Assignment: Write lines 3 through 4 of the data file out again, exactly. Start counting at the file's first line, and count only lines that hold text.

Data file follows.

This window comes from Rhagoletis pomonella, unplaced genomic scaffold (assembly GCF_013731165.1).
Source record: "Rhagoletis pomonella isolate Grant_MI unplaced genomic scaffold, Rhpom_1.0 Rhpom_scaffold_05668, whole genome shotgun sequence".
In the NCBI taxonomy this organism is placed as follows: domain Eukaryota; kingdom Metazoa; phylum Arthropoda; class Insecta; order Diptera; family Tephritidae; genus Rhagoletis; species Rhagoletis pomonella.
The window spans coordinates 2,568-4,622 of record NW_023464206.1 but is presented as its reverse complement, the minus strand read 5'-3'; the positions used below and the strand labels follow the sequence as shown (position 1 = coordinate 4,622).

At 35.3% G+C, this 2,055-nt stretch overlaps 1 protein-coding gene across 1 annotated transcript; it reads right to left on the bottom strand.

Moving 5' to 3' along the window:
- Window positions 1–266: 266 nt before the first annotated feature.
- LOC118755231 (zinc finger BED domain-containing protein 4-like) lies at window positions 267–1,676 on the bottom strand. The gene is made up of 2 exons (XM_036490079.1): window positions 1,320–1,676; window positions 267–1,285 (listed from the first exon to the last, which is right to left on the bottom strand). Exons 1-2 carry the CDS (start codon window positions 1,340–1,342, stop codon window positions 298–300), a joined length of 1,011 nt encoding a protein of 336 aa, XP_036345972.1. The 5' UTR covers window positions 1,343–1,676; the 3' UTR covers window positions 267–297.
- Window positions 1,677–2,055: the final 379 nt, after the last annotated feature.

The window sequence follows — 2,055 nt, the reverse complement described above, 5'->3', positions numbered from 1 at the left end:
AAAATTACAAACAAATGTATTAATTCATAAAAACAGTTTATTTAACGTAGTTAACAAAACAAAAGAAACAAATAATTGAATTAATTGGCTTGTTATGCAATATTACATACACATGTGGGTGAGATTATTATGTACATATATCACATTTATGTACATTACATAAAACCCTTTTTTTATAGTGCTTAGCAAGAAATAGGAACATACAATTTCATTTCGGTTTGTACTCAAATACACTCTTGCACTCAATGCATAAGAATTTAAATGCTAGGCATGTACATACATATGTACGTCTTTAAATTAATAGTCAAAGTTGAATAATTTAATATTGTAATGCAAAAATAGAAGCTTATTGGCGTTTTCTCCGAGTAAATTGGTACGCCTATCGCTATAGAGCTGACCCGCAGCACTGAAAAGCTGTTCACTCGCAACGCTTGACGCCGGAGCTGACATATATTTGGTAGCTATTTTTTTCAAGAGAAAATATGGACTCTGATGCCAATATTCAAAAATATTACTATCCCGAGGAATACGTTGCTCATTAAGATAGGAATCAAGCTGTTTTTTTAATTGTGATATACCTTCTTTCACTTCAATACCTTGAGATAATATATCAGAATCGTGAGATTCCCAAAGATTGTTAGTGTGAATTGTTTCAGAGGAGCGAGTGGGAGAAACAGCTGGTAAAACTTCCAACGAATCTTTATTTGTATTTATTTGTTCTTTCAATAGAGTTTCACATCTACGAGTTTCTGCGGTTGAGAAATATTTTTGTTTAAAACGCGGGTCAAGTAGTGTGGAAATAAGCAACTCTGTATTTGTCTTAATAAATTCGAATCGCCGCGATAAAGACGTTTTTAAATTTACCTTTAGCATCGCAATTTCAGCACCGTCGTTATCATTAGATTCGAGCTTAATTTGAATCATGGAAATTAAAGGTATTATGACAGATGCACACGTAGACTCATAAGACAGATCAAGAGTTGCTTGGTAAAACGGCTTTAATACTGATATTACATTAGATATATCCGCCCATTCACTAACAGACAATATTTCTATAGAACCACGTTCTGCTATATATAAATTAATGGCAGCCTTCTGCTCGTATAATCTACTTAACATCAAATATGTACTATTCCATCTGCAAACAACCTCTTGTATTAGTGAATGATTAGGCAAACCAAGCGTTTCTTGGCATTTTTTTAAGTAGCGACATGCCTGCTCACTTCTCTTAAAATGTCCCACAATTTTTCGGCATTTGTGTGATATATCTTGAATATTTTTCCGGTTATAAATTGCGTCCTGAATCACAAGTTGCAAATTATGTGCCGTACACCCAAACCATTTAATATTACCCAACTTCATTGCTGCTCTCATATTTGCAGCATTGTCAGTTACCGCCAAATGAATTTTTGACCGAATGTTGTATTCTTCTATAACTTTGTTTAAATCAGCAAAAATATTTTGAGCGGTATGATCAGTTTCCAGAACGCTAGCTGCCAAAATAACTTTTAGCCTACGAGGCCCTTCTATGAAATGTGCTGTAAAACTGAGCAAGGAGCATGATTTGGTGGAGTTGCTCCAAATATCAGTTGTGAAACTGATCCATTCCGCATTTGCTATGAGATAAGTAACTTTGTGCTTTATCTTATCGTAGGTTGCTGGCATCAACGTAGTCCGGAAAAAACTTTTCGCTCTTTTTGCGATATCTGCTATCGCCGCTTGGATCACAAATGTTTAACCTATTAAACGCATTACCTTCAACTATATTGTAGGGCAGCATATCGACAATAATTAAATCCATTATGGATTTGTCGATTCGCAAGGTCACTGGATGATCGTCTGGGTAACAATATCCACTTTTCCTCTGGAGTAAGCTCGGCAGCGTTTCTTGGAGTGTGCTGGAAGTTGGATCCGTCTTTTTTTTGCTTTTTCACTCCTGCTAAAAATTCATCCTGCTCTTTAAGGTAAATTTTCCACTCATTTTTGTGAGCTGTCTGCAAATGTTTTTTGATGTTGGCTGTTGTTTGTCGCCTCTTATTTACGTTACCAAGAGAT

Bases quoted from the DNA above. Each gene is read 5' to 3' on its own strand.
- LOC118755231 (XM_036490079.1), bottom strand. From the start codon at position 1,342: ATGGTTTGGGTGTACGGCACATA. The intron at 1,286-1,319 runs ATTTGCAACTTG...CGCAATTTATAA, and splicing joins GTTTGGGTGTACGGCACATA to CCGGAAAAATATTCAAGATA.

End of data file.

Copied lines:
In the NCBI taxonomy this organism is placed as follows: domain Eukaryota; kingdom Metazoa; phylum Arthropoda; class Insecta; order Diptera; family Tephritidae; genus Rhagoletis; species Rhagoletis pomonella.
The window spans coordinates 2,568-4,622 of record NW_023464206.1 but is presented as its reverse complement, the minus strand read 5'-3'; the positions used below and the strand labels follow the sequence as shown (position 1 = coordinate 4,622).